Question: Tax money for schools. What happened to the casino money? Why is there a budget shortfall?
It turns out that Christina Delmont-Small was closest to the correct answer when she said that the State switched the casino money with prior moneys, replacing the funding.
Take a look at this article by Luke Broadwater who chased down the finer points of what exactly is happening to that money. From the article:
Curt Anderson, Baltimore Democrat:
"I voted against the casinos because I feared all the promises they made would not be kept," he said. "The money is going into the Education Trust Fund, but it's being siphoned off on the other end."
Former Delegate Heather Mizeur, Democrat:
"Governor Hogan's budget does exactly what I had feared most when I was working against the casino ballot initiative — it does a bait-and-switch on the public, breaking a promise that was made by the initiative's supporters," Mizeur said. "The new money that's in the Maryland Education Trust Fund isn't being used as supplemental revenue to boost education spending. Rather, it's supplanting holes in the general budget."
As far as I am concerned, this isn't a particularly partisan issue. Both Republicans and Democrats had a hand in selling the "millions for education" concept to the public, and in failing to guarantee that the money would truly go to education. I don't care who is responsible. I'm disgusted.
Lawmakers who haven't ensured that our students come first are rather like those parents who help themselves to their children's Halloween candy. C'mon-- nobody's looking. Who's going to stop them? I don't mean to suggest that anyone is lining their own pockets with this money. But if we are not keeping our promises to connect the revenue stream of legalized gambling with the needs of our schools, then someone is not doing their job. Someone plural, I am guessing.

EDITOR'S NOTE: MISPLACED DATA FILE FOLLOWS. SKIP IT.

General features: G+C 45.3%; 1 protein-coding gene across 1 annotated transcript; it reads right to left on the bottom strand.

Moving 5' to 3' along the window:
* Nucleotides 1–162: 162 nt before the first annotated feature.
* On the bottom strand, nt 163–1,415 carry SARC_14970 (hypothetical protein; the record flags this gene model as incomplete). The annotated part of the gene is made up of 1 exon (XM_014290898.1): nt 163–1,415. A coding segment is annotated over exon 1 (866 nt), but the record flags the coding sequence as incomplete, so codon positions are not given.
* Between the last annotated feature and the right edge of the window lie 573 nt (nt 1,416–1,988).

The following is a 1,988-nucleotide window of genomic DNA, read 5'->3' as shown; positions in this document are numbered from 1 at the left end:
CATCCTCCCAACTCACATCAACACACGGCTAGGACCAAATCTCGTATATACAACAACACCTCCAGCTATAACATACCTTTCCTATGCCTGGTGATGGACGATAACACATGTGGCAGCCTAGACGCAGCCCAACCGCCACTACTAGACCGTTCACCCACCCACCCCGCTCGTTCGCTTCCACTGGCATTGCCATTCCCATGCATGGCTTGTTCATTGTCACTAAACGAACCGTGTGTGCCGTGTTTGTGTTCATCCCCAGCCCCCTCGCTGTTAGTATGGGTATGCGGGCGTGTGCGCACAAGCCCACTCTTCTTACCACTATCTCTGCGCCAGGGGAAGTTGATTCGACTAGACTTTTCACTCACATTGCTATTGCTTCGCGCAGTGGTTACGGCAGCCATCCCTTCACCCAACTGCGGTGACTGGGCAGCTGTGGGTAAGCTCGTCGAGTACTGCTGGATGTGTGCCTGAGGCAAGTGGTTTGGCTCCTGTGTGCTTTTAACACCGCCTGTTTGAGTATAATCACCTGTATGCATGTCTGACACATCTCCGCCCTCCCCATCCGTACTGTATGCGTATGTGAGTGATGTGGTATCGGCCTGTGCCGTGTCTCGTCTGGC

A local writer who has been watching this situation evolve is Marge Neal. Here's a recent blog post on the topic. From Ms. Neal's perspective, we really should have known better. After all, she wrote about this in 2008 to remind people what went wrong when this was tried before.
"Let's not buy into gambling for education again," she wrote.
What follows is a tale of scratch-offs, promises of education funding, and a quick detour to the Maryland Stadium Authority. You can easily see why Ms. Neal took a dim view of going down that road again. And she was right to be skeptical.
Perhaps if school children were ten feet tall, or had incredibly sharp teeth, it might help legislators and the governor remember whose money that really is. And then our schools throughout the state would not be in the position of struggling to provide the resources the law requires.
Someone may be a winner when it comes to casino gambling. It isn't our kids.
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